The Wheel Thing

Vote No On The County Transportation Bonds

By Emil Franzi

WE REALLY HATE to bust the balloon of everybody who's pontificating on either side of this issue, but this vote, frankly, won't make a helluva lot of difference to most of our road problems. This is an issue in which the principles are much larger than the effect. Look upon it as an exercise in symbolism.

Pima County will receive an additional--and projected--$497 million in state highway user funds (HURF) over the next 20 years (provided the Legislature doesn't change the funding formula). This proposal would employ those expected revenues to support the issuance of bonds so the county can begin various road-construction projects earlier (and pay the bond interest with later HURF dollars). Using the projected HURF revenues to pay back the bonds should cause no local tax increases--unless, of course, the distribution formula changes and the revenues decrease after the bonds are issued, in which case we all get to eat them. That's probably not going to happen.

Currents The proponents are offering these bonds as at least a partial panacea to our road problems, which is a load of crap. The bonds wouldn't be sold immediately. The process would take 12 years. You can vote yes, meaning you get $350 million in roads during the first 12 years and nothing for the last eight, while you're paying off the interest; or you can vote no and get $497 million worth of roads spread out over 20 years. Either way, we won't come anywhere near the two or three billion bucks we really need for all those roads the Growth Lobby wants for all those new people as well as the rest of us who are already crammed in here.

The real difference between approving or rejecting the bonds comes down to where those road projects are going to go. Many residents of Tucson, Oro Valley and Marana think they're getting short-changed because they're not getting enough out of the package. County residents think they're getting screwed because those three cities already get a big hunk of HURF dollars, much of which has been pissed away on dumb roads like the Aviation Highway.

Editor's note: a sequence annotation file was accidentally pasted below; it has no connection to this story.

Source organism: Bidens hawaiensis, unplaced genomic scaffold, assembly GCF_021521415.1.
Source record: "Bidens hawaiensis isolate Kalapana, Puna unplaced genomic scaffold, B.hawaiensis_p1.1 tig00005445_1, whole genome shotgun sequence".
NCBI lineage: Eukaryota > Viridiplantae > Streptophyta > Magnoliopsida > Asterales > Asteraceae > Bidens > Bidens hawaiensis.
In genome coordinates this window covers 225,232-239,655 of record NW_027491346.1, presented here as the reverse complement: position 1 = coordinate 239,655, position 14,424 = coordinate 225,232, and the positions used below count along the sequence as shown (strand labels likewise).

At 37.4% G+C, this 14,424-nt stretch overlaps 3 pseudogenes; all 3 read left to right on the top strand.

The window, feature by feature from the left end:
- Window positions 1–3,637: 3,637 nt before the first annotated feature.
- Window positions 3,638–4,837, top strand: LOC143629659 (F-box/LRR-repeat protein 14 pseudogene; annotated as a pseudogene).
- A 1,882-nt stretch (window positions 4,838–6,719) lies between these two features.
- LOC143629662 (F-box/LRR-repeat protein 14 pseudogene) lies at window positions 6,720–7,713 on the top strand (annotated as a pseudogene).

Some Tucson-centric opponents of the road bonds say the city isn't getting money to fund badly needed projects in town. They face the prospect of having even less of this money go to Tucson when the Board of Supes is in complete control and less likely to pander to city whiners like Mayor George Miller to get support for a bond proposal.

Conversely, residents of unincorporated Pima County and the proposed new cities may be better off if the supervisors call the shots.

During this campaign we've once again been told about the need for a regional transportation plan. We bet it'll look a whole lot like the current Comprehensive Land Use Plan, which was designed to accommodate big land owners and future sprawl.

County residents think they're getting screwed, city residents think they're getting screwed, new towns think they're getting screwed. Guess what--they're all correct. We're all getting screwed by the insatiable lust of the Growth Lobby, which envisions more and more people in more and more cars, requiring more and more roads to be paid for at our expense.

Send 'em back to the drawing board--vote NO and keep voting NO until we elect some pols in every jurisdiction who can draft workable and sensible growth policies that will restrain this monster before it has us looking--and living--like Mexico City. TW

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